They go to work in their hats and blue jeans and at the end of the day pick themselves up and dust themselves off and head to the next town. That's life in the rodeo.
BUFFALO, MINN. — They waited for young Josh Reuter now, the hundreds of fans who crowded ascending rows of bleachers across the arena. The two pickup cowboys, Billy Jo Weeger from Turkey Ridge, S.D., and Jeff Rector of Kansas City, Mo., waited also, as did the cowboy who would swing the chute gate open when Reuter nodded his head, signaling he was ready to ride.
A bareback rider, Reuter, 21, had drawn the good bucking gelding Dodge Hills, and before he climbed over the chute and onto him, he adjusted the few yards of tape he had self-administered to his right arm in an attempt to strengthen it.
Then he smacked his bare left hand a final time against his gloved right hand.
Ready, he thought.
And he climbed down onto Dodge Hills.
Laser-focused, Reuter saw nothing of his surroundings -- not the gate man, the pickup riders, the fans, the beer drinkers hanging on the arena rails in the distance, the kids munching their funnel cakes, the ambulance a stone's throw away, or even the darkening sky above.
This occurred on a recent night at the 56th Buffalo Championship Rodeo, site of the first professional sports venue in Minnesota.
In addition to Reuter, whose home is in Potosi, Wis., but who attends college in Texas, where he also rodeos, the three-day event attracted scores of good cowboys -- bareback riders to steer wrestlers, bull riders to saddle bronc riders.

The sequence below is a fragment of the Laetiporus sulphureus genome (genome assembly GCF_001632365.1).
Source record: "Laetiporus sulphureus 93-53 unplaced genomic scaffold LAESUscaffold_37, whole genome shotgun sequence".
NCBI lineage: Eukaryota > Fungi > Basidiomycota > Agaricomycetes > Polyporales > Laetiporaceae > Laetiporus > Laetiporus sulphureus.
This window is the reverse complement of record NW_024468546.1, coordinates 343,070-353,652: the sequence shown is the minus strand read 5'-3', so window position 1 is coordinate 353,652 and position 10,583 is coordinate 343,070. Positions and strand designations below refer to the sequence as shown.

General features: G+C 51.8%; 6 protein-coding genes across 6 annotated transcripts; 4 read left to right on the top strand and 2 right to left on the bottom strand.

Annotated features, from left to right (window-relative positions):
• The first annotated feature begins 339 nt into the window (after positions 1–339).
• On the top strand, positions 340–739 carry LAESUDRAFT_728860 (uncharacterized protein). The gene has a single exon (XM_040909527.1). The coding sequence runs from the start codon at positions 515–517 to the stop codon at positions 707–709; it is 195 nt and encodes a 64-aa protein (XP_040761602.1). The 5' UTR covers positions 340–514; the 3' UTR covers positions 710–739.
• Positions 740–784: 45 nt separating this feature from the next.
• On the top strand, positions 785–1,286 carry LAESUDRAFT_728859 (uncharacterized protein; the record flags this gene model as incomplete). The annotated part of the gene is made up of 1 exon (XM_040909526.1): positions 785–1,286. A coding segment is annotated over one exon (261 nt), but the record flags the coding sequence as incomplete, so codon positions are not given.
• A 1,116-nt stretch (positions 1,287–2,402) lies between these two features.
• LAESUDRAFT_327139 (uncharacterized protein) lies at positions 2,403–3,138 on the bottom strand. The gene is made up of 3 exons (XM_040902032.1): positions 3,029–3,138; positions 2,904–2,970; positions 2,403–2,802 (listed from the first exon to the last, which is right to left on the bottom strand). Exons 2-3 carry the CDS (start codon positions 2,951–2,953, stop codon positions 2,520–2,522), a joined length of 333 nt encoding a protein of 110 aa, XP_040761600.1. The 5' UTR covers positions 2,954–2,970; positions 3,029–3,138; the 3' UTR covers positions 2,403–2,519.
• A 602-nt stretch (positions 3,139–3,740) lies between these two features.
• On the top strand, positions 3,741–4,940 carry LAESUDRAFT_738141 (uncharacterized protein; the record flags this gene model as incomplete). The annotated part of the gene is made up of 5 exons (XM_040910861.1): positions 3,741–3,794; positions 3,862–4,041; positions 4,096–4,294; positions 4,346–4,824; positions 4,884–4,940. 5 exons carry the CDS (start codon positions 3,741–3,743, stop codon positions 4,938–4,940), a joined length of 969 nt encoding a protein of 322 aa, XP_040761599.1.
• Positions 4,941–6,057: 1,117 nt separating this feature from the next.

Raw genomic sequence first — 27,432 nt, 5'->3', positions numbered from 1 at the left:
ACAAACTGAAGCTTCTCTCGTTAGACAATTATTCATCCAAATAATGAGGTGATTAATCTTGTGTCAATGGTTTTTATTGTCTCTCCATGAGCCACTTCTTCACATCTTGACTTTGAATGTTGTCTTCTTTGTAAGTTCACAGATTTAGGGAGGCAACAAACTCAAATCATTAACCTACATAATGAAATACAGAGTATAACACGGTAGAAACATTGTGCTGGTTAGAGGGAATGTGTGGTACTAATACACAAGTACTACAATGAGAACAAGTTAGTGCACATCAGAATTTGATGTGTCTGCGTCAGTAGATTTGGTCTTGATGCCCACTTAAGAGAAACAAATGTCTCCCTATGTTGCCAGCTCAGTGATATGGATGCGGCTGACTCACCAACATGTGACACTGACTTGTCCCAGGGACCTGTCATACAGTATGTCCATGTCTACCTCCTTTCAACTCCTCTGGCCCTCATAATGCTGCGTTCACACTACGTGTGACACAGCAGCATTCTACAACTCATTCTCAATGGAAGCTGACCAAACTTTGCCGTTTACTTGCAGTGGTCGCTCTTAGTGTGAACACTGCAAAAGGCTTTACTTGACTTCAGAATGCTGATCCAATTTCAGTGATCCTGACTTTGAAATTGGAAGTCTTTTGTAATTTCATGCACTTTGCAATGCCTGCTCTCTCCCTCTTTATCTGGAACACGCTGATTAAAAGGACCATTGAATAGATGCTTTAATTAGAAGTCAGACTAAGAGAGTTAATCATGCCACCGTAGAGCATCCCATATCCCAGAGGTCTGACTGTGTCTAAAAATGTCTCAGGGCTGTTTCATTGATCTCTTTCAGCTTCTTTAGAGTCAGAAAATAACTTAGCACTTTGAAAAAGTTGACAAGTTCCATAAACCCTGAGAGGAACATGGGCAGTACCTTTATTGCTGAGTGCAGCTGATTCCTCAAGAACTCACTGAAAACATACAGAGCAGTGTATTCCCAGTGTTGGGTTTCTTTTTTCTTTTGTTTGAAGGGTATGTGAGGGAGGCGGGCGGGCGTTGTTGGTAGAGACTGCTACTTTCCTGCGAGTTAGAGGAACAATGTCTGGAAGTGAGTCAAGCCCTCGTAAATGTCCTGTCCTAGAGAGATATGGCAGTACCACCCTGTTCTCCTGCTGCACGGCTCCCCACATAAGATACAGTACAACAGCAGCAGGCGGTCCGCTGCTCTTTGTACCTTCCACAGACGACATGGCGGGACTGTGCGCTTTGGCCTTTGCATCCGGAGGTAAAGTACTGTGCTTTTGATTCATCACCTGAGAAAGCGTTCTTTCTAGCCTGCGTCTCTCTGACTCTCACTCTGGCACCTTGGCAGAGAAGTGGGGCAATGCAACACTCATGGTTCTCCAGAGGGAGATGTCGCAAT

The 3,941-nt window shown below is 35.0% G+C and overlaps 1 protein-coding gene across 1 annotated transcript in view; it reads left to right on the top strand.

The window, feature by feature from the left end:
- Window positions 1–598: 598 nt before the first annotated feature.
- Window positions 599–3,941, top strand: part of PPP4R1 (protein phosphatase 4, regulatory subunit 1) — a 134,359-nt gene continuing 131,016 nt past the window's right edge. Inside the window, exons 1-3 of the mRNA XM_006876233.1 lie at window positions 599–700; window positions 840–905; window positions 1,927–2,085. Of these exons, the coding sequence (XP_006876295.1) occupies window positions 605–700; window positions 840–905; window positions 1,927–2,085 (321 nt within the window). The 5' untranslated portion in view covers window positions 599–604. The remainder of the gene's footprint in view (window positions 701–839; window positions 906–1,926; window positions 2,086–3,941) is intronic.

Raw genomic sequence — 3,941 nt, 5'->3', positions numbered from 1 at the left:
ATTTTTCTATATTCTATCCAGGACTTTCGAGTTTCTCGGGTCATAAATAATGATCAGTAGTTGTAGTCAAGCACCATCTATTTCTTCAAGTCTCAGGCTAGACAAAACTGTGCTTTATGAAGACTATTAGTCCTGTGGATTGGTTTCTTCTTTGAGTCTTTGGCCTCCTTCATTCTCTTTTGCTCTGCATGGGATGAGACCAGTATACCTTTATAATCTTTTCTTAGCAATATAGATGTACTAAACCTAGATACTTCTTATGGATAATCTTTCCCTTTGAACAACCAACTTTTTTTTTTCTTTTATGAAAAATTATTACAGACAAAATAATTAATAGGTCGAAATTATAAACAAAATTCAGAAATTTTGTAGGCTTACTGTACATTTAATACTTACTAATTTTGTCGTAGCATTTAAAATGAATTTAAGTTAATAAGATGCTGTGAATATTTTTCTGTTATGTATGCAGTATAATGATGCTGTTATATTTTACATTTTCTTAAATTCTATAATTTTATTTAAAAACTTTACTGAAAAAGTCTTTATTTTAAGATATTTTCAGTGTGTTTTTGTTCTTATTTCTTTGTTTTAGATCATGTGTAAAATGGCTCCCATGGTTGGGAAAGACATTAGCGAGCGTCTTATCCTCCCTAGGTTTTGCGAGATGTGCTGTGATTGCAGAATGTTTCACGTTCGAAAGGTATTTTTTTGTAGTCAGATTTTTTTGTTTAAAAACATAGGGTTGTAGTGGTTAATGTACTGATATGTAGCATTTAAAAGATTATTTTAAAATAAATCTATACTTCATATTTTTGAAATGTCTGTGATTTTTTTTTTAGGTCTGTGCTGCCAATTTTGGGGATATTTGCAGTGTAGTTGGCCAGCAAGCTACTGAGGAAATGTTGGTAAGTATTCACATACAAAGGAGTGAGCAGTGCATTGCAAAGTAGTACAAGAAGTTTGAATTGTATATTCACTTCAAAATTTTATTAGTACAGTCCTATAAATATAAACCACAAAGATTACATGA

Each needed a winner's check to stuff into the back pocket of timeworn Wranglers, or the pocket of a snap-button shirt. No less, each needed to boost his (or her) rankings in records kept by the Professional Rodeo Cowboys Association in an attempt to qualify for circuit-finals competitions at year's end.
Nodding his head quickly now, ratta-tat-tat, like a metronome on speed, Reuter felt the pressure release from his left leg as the chute gate opened.
In time nearly too short to measure, the gelding bucked and twisted, generating the torque of a cavalcade of carnival thrill machines -- Tilt-A-Whirls, bumper cars, speeding rollercoasters.
Reuter wanted an 8-second ride, 8 seconds on a quality gelding who in his bucking career had catapulted multiple posses of good cowboys face-down into dusty Cheyenne, humid Houston and a slew of backwater burgs in between.
To earn a check, Reuter needed to show the judges he was in control of his body, while also spurring (with dulled rowels) Dodge Hills rhythmically ahead of his shoulders -- in many ways a circus act accomplished seemingly in defiance of various laws of physics, if not also those of good sense.
Fully recumbent at times on the gelding's back as he sprang, first, off his forelegs, Reuter in the next instant swung like a trapeze artist face-down over the dusty arena as Dodge Hills swapped ends, hocks higher than his ears.
Then ... the horn. Eight seconds. And Reuter dismounted, or rather was dismounted, sent packing like a mannequin tossed from a speeding bus.
Nice ride. But his score of 74 wouldn't earn him a trip to the pay window.
"The horse was great," he would say. "But I didn't ride well. I should have stayed square with the horse, more centered."